Concussions have long been a part of football, and our awareness of their impact has come a long way. In recent years, numerous advancements have improved player safety and also reduced the incidence of concussions. Safety awareness for football players is at an all-time high, but there is room for improvement. Two areas presenting significant opportunities for progress are Technique and Technology. At higher levels of play, athletes employ the latest and safest techniques while also being provided state-of-the-art equipment. However, this technical expertise and advanced technology generally fails to find its way into youth programs. Youth athletes are often the last players to learn these techniques and technologies; this is problematic as younger players are generally at a higher risk of concussion. 

The best way to utilize technique and technology to reduce concussions is to provide youth players with the safest and most up-to-date techniques; the best technology in the world won’t help if the application is flawed. Therefore, a guideline should be established to assist youth coaches in teaching the correct techniques. Fortunately, almost a decade ago, Seattle Seahawks assistant coach Rocky Seto developed “Hawk Tackling,” an approach to providing

a newer and safer method of tackling. Coach Seto studied techniques used by Rugby players, who, despite wearing significantly less protective gear, suffer far fewer concussions than American football players. Hawk Tackling’s goal is to take the head and neck out of the equation and put more emphasis on the use of the shoulders and arms to secure tackles. 

One way to ensure that these techniques are correctly implemented at the youth level is by having senior coaches instruct younger coaches. Safe tackling methods detailed in Hawk Tackling can be passed down from senior, to junior, to youth coaches and players. 

A Marshall University study determined “rugby-style” tackling lessens the risk of concussion; the probability of young athletes suffering concussions is reduced if proper tackling techniques are used; just a short instructional video or in-person training session for youth coaches can make a world of difference.

As discussed, proper technique reduces the incidence of concussion. Technology also reduces the incidence of concussion. Attenuating the forces transmitted to the brain and spine via energy-absorbing equipment is a key element in concussion mitigation. The first piece of equipment is the helmet. Leading football helmet manufacturers, including: Riddell, Schutt, VICIS, Xenith, and Light Technologies, have developed helmets rated within the Top 10 of Virginia Tech’s helmet ratings list. This rating system is based on impact testing and provides a qualitative assessment of the helmet’s performance. Youth football operates on a limited budget; the Virginia Tech ranking index provides these programs with a method to evaluate equipment costs and player safety – monies spent on protective headgear can reduce or eliminate the short and long-term costs of player concussion. Multiple concussions affect cognitive and physical abilities as these athletes enter adulthood. At the end of the day, modern-day helmet design aims to maximize comfort and protection to ensure the highest levels of performance and safety on the field. Therefore, investment in protective headgear should be the priority.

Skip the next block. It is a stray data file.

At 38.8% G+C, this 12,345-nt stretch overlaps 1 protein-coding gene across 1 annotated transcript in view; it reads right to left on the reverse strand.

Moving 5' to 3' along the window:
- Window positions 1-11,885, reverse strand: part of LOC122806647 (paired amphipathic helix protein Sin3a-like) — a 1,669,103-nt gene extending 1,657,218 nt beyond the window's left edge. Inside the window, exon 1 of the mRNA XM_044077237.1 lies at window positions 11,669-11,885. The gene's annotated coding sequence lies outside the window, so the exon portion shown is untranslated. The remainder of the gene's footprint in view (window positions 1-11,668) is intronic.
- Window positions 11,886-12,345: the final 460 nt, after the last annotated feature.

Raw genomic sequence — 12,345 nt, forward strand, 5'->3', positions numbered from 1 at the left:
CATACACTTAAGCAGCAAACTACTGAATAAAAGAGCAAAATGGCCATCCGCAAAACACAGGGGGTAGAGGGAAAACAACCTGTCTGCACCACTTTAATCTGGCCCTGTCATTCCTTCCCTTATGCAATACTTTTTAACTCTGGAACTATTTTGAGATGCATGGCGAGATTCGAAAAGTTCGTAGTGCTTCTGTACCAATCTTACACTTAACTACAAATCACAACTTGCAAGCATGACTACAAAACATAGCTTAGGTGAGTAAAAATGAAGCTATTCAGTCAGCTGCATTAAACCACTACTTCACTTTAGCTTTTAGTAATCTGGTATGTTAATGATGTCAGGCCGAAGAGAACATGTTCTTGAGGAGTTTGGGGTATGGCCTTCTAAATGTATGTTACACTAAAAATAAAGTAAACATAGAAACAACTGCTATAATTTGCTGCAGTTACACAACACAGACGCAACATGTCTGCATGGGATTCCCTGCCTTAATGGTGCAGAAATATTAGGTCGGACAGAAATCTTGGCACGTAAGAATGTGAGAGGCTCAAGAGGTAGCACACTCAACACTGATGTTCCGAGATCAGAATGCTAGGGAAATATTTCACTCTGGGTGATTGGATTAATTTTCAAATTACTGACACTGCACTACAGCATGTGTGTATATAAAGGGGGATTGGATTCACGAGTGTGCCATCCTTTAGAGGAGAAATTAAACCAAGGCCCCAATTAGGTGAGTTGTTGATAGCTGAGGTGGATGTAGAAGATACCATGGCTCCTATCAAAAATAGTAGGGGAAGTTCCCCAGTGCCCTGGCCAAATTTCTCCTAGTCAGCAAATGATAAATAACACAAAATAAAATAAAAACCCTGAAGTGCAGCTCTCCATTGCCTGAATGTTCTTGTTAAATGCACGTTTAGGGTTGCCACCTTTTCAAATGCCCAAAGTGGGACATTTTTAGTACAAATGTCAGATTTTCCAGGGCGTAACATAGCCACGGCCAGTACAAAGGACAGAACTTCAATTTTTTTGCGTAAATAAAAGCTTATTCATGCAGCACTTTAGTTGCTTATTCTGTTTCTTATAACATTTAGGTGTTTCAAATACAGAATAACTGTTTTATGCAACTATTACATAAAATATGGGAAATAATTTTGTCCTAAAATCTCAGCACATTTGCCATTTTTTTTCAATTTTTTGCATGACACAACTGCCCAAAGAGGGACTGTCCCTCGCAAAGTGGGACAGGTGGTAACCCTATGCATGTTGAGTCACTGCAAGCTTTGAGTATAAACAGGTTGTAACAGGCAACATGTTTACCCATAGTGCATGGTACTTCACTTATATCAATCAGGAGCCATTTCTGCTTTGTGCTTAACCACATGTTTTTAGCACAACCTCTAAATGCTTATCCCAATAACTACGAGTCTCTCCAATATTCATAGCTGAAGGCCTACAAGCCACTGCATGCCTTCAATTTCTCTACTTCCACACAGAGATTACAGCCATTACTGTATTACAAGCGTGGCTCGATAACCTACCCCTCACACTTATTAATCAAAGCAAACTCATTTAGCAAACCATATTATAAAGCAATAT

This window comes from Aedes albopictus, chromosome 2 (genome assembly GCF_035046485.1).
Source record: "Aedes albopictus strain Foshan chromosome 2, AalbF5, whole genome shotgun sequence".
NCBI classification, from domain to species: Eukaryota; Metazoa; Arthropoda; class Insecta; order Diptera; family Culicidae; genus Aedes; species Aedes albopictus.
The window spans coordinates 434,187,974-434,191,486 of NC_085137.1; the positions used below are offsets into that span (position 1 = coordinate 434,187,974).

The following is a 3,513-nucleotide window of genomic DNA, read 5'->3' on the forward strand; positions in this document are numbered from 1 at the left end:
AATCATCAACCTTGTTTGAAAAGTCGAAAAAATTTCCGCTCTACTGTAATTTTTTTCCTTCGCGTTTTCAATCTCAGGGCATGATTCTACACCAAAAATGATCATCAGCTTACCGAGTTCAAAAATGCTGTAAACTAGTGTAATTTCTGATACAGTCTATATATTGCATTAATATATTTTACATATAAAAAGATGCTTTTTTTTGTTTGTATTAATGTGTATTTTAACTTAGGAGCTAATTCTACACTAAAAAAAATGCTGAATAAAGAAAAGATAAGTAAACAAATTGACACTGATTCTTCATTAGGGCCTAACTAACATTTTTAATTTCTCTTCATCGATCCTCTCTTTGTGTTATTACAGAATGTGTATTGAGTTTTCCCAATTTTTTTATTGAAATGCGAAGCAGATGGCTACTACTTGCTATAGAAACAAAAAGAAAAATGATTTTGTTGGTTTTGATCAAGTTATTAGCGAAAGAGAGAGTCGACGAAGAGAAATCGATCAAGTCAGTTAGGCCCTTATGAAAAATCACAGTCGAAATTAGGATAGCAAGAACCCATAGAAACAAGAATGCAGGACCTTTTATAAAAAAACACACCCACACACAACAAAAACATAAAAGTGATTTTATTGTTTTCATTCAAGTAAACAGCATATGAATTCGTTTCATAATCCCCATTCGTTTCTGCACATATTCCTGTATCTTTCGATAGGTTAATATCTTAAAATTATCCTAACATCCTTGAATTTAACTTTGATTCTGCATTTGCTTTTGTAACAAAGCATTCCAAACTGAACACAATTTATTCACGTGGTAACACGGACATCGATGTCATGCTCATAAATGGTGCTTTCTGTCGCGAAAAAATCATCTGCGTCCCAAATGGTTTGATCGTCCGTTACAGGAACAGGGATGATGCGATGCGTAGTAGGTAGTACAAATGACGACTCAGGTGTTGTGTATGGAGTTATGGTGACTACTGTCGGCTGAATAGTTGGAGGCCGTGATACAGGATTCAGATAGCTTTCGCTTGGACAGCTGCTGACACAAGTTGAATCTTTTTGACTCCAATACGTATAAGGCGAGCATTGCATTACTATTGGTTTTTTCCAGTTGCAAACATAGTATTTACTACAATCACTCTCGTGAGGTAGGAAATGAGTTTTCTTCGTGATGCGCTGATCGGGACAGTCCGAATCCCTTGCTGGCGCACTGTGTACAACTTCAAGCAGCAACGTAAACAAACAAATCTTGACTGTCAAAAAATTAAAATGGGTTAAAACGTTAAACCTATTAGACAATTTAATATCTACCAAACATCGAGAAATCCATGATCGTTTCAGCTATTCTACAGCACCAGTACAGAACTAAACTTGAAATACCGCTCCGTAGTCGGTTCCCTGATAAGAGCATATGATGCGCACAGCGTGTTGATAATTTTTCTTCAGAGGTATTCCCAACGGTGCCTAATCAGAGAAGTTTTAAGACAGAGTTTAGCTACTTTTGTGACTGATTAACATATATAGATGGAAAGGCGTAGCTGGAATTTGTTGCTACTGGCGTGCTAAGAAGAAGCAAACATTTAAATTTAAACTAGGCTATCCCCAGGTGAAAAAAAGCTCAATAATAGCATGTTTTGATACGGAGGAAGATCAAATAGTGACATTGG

Products designed specifically to mitigate concussions are relatively new to the market; there are numerous pathways to explore regarding concussion reduction technology. Two leading manufacturers of protective equipment are 2nd Skull and Q30 Innovations: 2nd Skull makes a variety of different products, but they specialize in creating protective headbands, skull caps, and helmet accessories; Q30 Innovations makes the Q-Collar. This product is designed to be a non-invasive device that provides light reinforcement to the sides of the neck, which reduces sudden internal movement of the brain responsible for brain injuries. Clinical studies indicate neck strengthening and reinforcing can reduce the chance of concussion: a 1-lb increase in neck strength can reduce the risk of concussion by up to 5%. A combination of high-performance helmets, neck support devices, and helmet accessories can significantly reduce the head impacts encountered during helmet-to-helmet and helmet-to-ground contact.

Teaching and applying proper tackling technique for young athletes is imperative not just for the health of the player, but for the longevity of The Game. If people passionate about football want the sport to thrive, then investment in player safety is a high priority. Youth players are more vulnerable to head injuries; they should be instructed on the same techniques and afforded similar protective headgear as higher-level players.

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